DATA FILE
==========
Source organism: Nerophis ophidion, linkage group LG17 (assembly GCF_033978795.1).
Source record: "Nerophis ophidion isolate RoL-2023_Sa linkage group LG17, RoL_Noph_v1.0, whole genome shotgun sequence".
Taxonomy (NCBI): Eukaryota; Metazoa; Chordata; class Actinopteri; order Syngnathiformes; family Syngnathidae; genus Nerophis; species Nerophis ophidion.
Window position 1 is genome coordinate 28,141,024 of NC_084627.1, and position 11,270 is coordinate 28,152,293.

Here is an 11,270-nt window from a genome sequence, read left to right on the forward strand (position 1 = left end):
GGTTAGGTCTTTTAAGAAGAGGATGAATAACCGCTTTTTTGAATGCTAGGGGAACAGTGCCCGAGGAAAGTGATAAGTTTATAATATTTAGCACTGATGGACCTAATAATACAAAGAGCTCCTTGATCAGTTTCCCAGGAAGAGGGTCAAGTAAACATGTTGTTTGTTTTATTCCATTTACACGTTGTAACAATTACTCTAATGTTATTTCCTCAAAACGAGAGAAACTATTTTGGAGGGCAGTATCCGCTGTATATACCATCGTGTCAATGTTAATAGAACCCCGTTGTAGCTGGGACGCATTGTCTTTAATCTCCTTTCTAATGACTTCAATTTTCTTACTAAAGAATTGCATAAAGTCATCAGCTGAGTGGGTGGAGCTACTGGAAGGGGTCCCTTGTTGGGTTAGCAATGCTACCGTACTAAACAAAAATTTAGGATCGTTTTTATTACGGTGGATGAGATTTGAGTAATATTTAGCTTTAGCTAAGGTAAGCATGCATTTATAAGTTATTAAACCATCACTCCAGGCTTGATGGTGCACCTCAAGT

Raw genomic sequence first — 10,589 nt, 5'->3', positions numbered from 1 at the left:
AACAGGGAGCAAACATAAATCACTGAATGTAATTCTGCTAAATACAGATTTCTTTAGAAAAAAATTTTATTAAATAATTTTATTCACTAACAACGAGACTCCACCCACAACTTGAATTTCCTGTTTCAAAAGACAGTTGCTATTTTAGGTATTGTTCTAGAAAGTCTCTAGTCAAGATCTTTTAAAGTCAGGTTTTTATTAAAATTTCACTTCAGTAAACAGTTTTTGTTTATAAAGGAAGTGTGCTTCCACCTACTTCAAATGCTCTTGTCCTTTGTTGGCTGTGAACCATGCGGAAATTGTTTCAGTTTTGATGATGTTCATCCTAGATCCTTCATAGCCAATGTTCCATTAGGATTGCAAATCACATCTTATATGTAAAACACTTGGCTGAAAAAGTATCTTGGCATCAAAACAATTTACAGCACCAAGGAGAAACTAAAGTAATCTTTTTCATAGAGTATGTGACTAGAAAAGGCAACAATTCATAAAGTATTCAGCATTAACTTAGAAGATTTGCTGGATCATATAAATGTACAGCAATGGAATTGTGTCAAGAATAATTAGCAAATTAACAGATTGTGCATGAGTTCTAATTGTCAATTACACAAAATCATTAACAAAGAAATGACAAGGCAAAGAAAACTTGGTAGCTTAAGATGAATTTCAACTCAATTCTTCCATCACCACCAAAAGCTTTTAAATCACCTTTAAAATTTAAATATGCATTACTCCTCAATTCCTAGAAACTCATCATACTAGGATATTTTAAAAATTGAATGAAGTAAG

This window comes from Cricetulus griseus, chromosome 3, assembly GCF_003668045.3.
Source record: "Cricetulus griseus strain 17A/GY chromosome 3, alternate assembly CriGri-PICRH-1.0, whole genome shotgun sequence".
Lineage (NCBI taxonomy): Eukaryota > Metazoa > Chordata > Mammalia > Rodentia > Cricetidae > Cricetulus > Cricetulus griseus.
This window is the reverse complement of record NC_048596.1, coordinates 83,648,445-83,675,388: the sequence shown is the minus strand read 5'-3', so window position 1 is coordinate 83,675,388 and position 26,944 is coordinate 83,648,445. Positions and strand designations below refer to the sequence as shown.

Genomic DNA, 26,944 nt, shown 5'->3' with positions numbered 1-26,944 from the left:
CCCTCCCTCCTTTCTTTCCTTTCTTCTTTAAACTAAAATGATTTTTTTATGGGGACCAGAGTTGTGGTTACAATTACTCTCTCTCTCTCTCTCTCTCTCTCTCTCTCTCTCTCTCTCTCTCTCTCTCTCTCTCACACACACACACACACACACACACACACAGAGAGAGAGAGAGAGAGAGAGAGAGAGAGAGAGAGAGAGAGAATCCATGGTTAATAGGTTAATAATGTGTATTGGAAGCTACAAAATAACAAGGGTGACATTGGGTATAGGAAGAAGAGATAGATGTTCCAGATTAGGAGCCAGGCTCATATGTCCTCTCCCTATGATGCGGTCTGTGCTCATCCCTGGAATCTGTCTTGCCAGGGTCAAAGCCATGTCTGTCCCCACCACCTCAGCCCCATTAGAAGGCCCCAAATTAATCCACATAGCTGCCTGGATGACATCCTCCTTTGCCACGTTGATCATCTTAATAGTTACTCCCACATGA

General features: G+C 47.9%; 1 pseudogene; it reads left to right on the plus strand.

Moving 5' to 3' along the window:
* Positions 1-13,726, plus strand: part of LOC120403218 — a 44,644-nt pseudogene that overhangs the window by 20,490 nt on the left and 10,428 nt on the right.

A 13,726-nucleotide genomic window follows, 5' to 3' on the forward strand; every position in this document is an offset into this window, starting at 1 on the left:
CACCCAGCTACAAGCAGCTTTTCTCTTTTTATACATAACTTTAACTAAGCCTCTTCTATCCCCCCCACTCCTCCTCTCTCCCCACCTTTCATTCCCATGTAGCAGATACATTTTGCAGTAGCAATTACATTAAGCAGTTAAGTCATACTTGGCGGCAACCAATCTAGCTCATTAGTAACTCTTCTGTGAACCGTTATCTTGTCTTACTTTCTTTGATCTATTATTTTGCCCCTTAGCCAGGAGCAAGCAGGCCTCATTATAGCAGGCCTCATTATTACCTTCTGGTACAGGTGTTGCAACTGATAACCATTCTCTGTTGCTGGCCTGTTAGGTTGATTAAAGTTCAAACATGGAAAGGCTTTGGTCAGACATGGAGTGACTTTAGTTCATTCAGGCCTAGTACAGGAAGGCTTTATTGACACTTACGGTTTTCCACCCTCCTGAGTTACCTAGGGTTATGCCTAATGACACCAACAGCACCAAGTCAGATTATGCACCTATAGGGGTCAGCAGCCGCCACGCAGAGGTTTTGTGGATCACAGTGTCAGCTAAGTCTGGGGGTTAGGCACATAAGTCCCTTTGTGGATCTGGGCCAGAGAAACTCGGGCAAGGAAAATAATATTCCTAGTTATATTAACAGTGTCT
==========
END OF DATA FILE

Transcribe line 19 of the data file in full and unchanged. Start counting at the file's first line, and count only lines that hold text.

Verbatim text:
CACCCAGCTACAAGCAGCTTTTCTCTTTTTATACATAACTTTAACTAAGCCTCTTCTATCCCCCCCACTCCTCCTCTCTCCCCACCTTTCATTCCCATGTAGCAGATACATTTTGCAGTAGCAATTACATTAAGCAGTTAAGTCATACTTGGCGGCAACCAATCTAGCTCATTAGTAACTCTTCTGTGAACCGTTATCTTGTCTTACTTTCTTTGATCTATTATTTTGCCCCTTAGCCAGGAGCAAGCAGGCCTCATTATAGCAGGCCTCATTATTACCTTCTGGTACAGGTGTTGCAACTGATAACCATTCTCTGTTGCTGGCCTGTTAGGTTGATTAAAGTTCAAACATGGAAAGGCTTTGGTCAGACATGGAGTGACTTTAGTTCATTCAGGCCTAGTACAGGAAGGCTTTATTGACACTTACGGTTTTCCACCCTCCTGAGTTACCTAGGGTTATGCCTAATGACACCAACAGCACCAAGTCAGATTATGCACCTATAGGGGTCAGCAGCCGCCACGCAGAGGTTTTGTGGATCACAGTGTCAGCTAAGTCTGGGGGTTAGGCACATAAGTCCCTTTGTGGATCTGGGCCAGAGAAACTCGGGCAAGGAAAATAATATTCCTAGTTATATTAACAGTGTCT